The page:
I’m Keeping the MuttMarch 20, 2008
This past Tuesday, Barack Obama, facing arguably the most challenging moment of his young political career, tried to explain his long relationship with the bigoted, Pit Bull of a Pastor, Jeremiah Wright, by delivering what I suppose will be known as, “The Race Speech,” carefully chosen for oration in Philadelphia, PA, the “City of Brotherly Love.” In just under 5,000 words* of nuance, we learned the story of Barack’s life and family, a refresher in United States history, the hardship and hope of a young female Obama supporter in South Carolina, and that Jeremiah Wright, sharp teeth and a spiked collar notwithstanding, was a “keeper.”
*(Today’s Trivia FYI: The Declaration of Independence is only 1,324 words in length).
“…I can no more disown him (Pastor Jeremiah Wright) than I can disown the Black community…” ~ Senator Barack Obama
In 1952, another young rapid riser on point for the White House, 38 year old Senator Richard Nixon, found his air brakes after a sensational headline appeared in the New York Post stating, “Secret Rich Men’s Trust Fund Keeps Nixon in Style Far Beyond His Salary.” The headline appeared just a few days after Eisenhower had chosen him as his running mate. Amid the shock and outrage that followed, many Republicans urged Eisenhower to remove Nixon from the ticket before it was too late.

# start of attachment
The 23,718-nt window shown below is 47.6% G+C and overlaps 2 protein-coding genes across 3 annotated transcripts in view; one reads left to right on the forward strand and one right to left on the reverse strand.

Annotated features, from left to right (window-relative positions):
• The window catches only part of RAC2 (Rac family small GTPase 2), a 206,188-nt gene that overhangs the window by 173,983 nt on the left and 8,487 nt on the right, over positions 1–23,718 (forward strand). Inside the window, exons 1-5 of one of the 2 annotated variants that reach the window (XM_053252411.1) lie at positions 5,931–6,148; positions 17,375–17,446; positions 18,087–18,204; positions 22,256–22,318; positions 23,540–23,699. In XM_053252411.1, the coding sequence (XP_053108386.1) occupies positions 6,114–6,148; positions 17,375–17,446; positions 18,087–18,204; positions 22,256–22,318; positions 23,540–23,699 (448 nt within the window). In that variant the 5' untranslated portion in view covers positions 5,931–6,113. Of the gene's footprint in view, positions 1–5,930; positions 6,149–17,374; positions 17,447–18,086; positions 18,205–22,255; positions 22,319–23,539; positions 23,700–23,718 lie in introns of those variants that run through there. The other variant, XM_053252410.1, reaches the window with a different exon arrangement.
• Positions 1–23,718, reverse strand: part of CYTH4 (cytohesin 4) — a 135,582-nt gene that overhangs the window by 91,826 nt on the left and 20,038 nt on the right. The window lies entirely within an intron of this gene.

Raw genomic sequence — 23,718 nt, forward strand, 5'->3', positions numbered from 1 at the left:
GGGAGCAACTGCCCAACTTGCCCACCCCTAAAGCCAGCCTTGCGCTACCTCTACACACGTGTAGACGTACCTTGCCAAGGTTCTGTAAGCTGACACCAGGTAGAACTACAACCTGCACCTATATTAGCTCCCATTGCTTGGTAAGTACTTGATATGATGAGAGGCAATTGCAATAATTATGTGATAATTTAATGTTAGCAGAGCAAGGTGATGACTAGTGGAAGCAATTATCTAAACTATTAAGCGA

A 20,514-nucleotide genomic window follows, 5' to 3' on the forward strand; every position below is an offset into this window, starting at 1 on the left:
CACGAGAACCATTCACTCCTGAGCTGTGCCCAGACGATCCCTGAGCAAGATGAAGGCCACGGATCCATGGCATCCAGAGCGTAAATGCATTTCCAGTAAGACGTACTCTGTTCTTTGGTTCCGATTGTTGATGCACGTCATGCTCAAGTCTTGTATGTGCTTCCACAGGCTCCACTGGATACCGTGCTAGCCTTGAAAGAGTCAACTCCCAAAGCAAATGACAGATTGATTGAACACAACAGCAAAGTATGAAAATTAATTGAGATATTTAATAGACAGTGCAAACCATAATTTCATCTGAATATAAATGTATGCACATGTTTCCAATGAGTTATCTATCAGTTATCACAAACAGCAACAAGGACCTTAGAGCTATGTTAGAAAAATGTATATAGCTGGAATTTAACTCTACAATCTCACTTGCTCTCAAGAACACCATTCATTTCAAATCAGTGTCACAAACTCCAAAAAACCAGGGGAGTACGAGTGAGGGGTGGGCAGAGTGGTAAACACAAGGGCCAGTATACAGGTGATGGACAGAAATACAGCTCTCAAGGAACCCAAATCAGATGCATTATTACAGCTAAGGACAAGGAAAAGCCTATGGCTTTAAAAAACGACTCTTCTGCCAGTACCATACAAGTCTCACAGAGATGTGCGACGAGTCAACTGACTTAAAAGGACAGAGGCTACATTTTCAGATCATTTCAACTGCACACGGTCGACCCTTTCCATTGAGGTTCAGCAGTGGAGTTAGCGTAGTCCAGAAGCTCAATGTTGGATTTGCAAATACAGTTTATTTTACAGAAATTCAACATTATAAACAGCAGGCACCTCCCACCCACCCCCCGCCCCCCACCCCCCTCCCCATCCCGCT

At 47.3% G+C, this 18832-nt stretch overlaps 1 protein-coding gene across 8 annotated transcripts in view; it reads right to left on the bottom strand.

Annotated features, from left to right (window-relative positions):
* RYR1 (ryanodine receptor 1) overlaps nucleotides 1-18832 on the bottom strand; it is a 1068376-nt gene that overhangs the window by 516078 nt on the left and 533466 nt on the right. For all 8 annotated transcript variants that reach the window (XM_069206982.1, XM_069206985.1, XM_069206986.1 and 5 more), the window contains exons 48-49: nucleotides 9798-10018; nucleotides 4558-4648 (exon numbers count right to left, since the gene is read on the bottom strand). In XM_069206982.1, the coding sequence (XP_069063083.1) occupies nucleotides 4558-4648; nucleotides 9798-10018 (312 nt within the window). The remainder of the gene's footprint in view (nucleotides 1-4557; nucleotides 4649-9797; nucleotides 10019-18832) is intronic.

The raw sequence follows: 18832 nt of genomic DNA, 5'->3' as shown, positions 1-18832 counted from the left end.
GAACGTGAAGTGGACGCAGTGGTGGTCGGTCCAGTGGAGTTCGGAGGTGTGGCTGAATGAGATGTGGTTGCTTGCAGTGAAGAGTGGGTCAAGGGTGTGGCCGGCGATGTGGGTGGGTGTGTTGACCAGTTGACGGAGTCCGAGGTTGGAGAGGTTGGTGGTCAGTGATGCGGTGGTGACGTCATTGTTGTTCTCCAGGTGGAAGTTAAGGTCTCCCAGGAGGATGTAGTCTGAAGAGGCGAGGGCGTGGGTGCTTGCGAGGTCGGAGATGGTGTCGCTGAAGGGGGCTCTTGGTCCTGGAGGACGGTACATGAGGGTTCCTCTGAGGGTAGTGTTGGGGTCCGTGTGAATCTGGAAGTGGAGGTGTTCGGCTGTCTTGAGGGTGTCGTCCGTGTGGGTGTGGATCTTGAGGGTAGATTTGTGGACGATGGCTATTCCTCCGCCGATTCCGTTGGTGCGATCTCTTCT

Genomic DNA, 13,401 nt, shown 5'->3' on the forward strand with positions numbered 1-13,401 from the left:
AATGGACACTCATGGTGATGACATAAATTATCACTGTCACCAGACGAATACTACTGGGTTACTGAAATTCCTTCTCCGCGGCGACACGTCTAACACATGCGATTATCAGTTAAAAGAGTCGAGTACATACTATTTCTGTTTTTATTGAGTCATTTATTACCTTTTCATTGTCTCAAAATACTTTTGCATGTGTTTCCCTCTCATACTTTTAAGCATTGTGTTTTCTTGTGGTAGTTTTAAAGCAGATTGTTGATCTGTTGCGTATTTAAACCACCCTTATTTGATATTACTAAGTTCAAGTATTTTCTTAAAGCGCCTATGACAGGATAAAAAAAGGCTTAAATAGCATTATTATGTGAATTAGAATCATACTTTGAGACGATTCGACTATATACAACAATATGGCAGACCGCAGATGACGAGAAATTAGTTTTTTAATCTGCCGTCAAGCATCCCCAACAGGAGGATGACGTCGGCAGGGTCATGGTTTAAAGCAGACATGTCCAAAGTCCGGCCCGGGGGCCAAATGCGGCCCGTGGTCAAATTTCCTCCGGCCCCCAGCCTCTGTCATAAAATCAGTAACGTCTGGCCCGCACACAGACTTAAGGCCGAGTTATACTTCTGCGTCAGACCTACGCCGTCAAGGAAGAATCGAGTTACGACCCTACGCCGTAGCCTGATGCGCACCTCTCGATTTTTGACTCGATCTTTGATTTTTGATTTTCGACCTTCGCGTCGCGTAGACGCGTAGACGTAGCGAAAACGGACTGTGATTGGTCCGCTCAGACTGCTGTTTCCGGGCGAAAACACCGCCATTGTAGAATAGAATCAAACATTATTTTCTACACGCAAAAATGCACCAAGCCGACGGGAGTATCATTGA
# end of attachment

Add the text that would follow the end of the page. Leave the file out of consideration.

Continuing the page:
Nixon, however, in what was seen as a brilliant political coup, just like Obama, threw it back, covered in nuance, to the American people via the new medium of television in a nationwide hookup. As with Obama, in just under 5,000 words, Nixon offered an explanation of his life, family and finances, a refresher in United States politics, the hardship and hope of an unidentified young female Nixon supporter, and that Nixon and the little dog named Checkers given as a present to his young daughters, were “keepers.”
“…I want to say right now that regardless of what they say, we’re going to keep it (Checkers, the dog).” ~ Senator Richard Nixon
This, of course, would forever be known as Nixon’s “Checkers Speech,” and a huge political triumph for Nixon. An ecstatic Eisenhower requested Nixon to come to West Virginia where he was campaigning and greeted Nixon at the airport with, “Dick, you’re my boy.” Ike went on to win the election by a landslide, never realizing a line with the reference to “boy” quite possibly could be a career-ender some 50 plus years into the future, giving pause that perhaps the adage should be changed to; “Old Generals do die, bad memories never fade away.”
In closing, two brilliant maneuverers and public speaking marvels in Barack Obama and Richard Nixon before him, gave us collectively 10,000 words of political rhetoric, roughly saying saying the same thing, “I’m Keeping the Mutt.”